Friday, November 16, 2012

Today's Post --- Ah, The Notting Hill Napoleons Weekend Retreat!

Claire and I have another "When Swing Was King" presentation early this afternoon (our 5th this week!) but from there we will be heading down to the Whispering Pines Bed & Breakfast in Nebraska City for our annual autumn retreat with our book club of 20 years standing, the Notting Hill Napoleons.

We always look forward to this weekend but with the fatigue, the stress, and the need to renew our spiritual batteries after the disastrous election results, it may well be the most important retreat we've ever had.

We have a great relationship with the owner of Whispering Pines and she lets us take over the whole place for the weekend. We've been doing it for many years. Our traditions for the weekend include a discussion of that year's Charles Dickens novel, voting on the book selections for the coming year, enjoying memorable meals together, and an awful lot of talking, walking, praying and relaxing.

The general field for our book club is literature classics and so our achievements to date include Shakespeare, Dickens, Dumas, Tolstoy, Scott, Chesterton, Hugo, Dostoevsky, Cather, Stevenson, Collins, Sabatini, Doyle, Pasternak, Solzhenitsyn, Austen, and many, many more. However, as you might imagine, after 20 plus years of the book club, we've nearly run out of genuine classics and had to delve into more modern stuff -- good stuff (usually) but not necessarily what Claire and I deem classic. We have tried to persuade our fellow Napoleons to include more re-reading but without much success.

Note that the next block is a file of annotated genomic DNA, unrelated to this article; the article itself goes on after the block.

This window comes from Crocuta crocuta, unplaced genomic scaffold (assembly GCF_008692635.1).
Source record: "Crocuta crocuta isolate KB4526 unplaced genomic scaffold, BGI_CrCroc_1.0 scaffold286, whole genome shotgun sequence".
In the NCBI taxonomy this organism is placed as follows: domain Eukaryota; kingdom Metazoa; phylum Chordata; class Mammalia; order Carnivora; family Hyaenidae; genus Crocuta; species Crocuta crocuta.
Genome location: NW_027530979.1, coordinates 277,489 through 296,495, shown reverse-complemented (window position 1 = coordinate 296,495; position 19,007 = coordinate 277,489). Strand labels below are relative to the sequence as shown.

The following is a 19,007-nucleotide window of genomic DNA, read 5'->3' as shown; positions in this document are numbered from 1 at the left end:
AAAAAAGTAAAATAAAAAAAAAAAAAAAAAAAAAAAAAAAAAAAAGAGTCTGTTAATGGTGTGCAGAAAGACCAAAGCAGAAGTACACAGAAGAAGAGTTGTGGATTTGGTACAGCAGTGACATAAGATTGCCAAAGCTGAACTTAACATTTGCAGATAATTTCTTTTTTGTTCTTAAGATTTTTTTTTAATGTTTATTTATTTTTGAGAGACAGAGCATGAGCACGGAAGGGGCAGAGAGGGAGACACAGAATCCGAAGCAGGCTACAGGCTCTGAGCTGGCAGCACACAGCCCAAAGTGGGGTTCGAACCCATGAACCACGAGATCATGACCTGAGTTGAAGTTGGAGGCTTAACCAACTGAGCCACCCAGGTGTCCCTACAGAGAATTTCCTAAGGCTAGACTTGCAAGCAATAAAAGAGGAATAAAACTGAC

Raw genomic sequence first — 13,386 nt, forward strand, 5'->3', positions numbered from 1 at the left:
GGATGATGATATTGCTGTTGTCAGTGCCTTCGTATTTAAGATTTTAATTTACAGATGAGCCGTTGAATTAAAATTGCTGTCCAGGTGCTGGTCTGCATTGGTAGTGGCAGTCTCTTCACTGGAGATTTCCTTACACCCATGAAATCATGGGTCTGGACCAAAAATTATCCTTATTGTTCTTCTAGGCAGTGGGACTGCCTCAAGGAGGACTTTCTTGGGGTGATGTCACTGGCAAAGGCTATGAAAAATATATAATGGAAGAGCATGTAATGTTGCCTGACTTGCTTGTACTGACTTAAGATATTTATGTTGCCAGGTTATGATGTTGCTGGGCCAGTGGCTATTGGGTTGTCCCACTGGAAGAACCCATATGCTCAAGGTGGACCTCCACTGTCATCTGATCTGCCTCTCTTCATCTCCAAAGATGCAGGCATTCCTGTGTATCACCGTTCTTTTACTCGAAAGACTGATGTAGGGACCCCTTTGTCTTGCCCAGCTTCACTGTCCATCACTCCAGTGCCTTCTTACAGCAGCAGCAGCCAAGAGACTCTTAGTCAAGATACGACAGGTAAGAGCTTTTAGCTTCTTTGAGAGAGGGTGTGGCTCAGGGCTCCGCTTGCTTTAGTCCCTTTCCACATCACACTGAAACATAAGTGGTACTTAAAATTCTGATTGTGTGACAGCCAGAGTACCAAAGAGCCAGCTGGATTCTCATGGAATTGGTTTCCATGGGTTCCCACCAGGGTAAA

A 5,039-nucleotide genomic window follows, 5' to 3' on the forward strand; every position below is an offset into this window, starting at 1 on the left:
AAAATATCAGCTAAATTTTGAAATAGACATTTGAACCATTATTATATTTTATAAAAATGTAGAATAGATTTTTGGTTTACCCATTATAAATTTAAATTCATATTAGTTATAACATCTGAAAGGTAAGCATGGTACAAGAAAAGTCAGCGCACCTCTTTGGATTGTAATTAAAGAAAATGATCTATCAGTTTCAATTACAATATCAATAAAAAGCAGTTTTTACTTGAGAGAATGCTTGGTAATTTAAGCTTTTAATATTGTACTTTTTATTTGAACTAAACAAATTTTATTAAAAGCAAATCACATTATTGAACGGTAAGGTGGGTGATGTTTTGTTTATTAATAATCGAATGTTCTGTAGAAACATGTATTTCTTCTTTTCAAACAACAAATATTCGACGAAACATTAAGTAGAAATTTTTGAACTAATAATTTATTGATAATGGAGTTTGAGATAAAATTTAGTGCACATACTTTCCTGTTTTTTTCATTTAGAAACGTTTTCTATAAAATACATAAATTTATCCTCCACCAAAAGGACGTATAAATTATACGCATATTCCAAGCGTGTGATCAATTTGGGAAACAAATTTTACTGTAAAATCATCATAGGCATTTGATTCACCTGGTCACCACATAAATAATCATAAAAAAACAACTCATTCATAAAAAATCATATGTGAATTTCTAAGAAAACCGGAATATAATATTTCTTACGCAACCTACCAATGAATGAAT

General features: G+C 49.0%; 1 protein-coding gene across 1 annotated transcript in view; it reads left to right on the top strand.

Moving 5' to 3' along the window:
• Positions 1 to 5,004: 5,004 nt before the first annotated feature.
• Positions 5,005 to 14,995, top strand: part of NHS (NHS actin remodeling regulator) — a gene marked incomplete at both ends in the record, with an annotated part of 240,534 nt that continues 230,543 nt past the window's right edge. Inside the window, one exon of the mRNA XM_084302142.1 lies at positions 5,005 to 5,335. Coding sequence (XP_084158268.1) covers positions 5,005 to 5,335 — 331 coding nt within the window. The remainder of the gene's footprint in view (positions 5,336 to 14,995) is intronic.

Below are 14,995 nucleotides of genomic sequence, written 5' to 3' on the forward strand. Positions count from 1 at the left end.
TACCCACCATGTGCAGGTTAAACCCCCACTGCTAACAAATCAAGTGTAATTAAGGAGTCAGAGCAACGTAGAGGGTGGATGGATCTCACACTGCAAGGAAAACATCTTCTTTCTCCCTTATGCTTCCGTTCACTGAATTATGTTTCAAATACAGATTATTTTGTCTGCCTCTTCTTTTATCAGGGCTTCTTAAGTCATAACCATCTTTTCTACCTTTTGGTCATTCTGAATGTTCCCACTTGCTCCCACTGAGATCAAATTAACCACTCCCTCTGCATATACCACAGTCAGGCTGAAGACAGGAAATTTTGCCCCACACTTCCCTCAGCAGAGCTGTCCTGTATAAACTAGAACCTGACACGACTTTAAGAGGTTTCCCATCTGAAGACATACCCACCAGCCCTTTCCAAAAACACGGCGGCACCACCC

We'll keep trying.

Anyhow, in case you're interested in perhaps finding some new books for yourself, here's the list of suggestions we're submitting to the Notting Hill Napoleons this year. (Note: in addition to brief comments about the books suggested, we provide prices, number of pages, availability in the Omaha Public Library system, etc.)

Denny’s & Claire’s NHN Reading Suggestions for 2013

We decided this year to only list books we have already read and thus could personally vouch for. Then we went through the list carefully and eventually cut it in half. So, from the original 20 titles, we present these 10 – plus 5 previous Napoleon suggestions we’re proposing as re-reads.

1) Cimarron by Edna Ferber – This is a rousing novel about Oklahoma's settlement and early history through the eyes of Yancy Cravat, one of the truly "larger than life" characters in American fiction, and his remarkable wife, Sabra. It's all here -- the “Sooners” and the land rush, gunfights, boom towns, Indians, a crusading newspaper, corruption, the development of civilized commerce and institutions, oil strikes, and local politics. Along the way, the reader learns just how critical to the winning of the West were the pioneer women. An exciting, informative read.  312 pages.  (About $4.00 at AbeBooks.  A couple copies in OPL)

2) The Seventh Cross by Anna Seghers -- This is a tense and deeply moving novel about the escape of a young Communist from a Nazi concentration camp and his ongoing efforts to avoid recapture. It is a very well written book that illuminates several issues essential to our common humanity. 344 pages.  (Used starting at $1 at

3) The Bridges at Toko-Ri by James Michener  -- This novel tells of young pilots flying off aircraft carriers during the Korean War. It will give us more to talk about than its brief length might suggest. Admiral George Tarrant who bears the burden of command -- Family man Harry Brubaker, fighting resentment and cowardice -- Tough Irishman Mike Forney -- The burly and brave flagman on the deck -- These are some of the characters you'll not soon forget. And we’ll be able to talk also about duty, courage, skill, trust, teamwork, sacrifice, and more.  146 pages.  (Starting at $1 at AbeBooks and copies in OPL)